Since listening to The Larger Bowl, I’ve been wanting to write a pantoum. It looks like it would be an interesting challenge, and I like the notion of using the same phrase with different nuances. I discovered several pantoums, including a few that Wikipedia linked to, that were non-rhyming, and this gave me hope, since I’m not nearly a good enough poet to write rhyming verse that doesn’t sound really hokey, and do things like rhyme “difficult” with “join a cult” and equally absurd things.
What follows is, technically, an “imperfect pantoum,” since I fudged a little bit on the closing stanza, which is supposed to be in a particular relationship with the opening stanza. But, since it’s my first one, and since I’m not much for writing in forms, I think that I’ll forgive me for that.
As I stand at the prow (A pantoum)
September 4 2007
As I stand at the prow
and look out to sea,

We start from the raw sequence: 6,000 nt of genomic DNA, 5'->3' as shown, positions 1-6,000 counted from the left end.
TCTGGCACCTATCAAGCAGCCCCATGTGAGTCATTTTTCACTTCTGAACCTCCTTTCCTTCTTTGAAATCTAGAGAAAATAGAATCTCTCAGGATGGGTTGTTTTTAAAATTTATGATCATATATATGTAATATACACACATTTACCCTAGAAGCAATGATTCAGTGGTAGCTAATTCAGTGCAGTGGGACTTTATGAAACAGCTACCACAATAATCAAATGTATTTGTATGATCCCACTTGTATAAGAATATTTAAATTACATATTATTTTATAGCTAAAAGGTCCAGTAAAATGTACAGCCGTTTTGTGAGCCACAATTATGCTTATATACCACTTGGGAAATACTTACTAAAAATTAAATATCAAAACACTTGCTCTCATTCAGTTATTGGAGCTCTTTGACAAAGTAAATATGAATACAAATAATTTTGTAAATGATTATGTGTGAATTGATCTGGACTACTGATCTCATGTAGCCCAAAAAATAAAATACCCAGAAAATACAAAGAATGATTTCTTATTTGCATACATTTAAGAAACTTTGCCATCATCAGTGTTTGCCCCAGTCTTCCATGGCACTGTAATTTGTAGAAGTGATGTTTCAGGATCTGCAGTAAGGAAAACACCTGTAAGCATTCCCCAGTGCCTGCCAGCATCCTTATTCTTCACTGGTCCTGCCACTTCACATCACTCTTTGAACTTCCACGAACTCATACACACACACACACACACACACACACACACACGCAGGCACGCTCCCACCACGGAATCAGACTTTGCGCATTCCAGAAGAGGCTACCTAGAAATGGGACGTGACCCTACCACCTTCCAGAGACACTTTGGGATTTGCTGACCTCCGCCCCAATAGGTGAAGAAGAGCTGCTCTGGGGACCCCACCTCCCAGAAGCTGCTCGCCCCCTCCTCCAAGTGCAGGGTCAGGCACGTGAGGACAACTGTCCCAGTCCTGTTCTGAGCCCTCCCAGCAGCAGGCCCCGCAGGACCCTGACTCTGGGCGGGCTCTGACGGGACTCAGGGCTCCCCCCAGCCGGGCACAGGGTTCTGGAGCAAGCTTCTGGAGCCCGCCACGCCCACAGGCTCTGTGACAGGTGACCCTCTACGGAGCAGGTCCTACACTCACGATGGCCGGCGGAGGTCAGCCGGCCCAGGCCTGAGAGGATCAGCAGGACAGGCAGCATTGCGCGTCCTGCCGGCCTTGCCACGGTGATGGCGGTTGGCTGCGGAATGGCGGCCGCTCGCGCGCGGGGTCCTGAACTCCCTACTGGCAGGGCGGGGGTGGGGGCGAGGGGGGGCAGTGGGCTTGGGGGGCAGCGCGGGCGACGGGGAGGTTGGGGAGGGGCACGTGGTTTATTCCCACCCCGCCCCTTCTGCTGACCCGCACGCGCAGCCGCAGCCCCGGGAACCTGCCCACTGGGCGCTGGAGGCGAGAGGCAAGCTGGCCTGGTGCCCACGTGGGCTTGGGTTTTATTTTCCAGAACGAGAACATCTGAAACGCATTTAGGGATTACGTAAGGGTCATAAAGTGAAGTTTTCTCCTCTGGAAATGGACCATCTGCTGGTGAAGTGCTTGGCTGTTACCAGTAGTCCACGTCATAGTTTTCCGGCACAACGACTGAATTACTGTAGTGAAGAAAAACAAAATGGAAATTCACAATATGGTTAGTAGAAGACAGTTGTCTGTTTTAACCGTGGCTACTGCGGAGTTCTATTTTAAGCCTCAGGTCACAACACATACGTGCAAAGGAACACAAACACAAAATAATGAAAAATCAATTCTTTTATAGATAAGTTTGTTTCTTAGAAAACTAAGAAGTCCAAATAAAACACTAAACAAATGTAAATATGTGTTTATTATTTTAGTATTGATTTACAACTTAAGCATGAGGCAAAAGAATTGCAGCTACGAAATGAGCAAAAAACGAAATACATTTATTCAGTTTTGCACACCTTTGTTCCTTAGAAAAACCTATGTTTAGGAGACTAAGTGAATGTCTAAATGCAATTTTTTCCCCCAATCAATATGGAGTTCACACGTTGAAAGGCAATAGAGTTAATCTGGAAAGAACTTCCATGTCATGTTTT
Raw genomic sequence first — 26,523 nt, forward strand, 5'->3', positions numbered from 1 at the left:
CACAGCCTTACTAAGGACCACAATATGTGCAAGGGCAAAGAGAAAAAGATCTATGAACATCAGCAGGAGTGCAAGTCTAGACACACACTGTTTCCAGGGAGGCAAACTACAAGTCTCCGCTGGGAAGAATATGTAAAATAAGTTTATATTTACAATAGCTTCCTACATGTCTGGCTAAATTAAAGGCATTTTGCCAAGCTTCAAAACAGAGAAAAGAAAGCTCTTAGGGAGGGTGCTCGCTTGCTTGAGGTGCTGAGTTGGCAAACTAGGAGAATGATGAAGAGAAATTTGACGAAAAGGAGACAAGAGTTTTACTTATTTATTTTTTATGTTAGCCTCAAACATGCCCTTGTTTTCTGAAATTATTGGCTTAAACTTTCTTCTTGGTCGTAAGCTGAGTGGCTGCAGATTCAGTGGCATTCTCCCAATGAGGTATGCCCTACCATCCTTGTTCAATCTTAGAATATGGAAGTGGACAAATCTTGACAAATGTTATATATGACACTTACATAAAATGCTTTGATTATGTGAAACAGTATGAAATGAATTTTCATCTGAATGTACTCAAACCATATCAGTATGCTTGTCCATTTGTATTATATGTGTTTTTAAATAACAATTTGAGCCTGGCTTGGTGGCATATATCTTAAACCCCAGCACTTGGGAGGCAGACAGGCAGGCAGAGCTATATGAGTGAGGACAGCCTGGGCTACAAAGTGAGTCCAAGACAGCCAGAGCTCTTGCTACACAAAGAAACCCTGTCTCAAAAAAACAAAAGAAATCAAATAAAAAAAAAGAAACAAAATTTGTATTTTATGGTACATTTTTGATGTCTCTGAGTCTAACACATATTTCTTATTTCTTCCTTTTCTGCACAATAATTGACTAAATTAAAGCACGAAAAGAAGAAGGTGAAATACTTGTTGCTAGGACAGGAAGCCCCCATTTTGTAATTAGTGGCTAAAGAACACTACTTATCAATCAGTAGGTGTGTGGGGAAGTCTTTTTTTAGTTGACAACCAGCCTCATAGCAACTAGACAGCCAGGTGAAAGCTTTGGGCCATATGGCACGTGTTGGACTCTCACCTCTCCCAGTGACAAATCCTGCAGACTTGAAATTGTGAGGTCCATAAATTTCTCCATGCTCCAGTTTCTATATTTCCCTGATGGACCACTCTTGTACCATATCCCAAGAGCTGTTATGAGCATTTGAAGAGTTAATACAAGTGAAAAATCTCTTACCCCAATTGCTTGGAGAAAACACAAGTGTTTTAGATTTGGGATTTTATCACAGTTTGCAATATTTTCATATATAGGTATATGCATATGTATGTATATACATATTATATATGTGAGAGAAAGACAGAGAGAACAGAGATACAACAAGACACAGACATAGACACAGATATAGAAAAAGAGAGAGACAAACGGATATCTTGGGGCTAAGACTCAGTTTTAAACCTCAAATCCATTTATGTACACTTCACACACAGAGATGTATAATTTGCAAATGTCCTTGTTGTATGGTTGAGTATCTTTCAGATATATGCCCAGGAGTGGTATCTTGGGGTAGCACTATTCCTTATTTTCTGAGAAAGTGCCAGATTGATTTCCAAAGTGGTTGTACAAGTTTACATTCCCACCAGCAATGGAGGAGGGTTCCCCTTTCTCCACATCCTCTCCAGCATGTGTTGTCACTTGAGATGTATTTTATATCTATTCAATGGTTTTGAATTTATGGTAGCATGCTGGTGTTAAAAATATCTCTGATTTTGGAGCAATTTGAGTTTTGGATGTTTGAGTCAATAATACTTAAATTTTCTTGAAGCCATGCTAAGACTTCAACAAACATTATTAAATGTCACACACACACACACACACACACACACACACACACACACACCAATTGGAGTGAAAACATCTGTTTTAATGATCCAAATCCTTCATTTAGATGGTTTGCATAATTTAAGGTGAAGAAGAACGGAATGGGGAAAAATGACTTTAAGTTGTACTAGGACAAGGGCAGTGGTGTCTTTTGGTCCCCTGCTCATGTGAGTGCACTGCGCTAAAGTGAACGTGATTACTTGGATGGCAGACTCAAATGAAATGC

I wonder what I will leave behind
when my wake has faded.
And I look out to sea,
hoping to catch a glimpse of land.
When my wake has faded,
there’s nothing but me and the sky.
Hoping to catch a glimpse of land
is not sufficient motivation to go on
when there’s nothing but me and the sky
to mark that I passed here.
Is not sufficient motivation to go on
the sailors that I carry with me?
To mark that I passed here —
nothing but hubris.
The sailors that I carry with me,
their well-being, love, and life suffice.
Nothing but hubris
feeds the longing for more.
Their well-being, love and life suffice
and the time spent with them
feeds the longing for more
and lends joy to the voyage.
And the time spent with them
and the wonder of what we will leave behind
lends joy to the voyage
as I stand at the prow.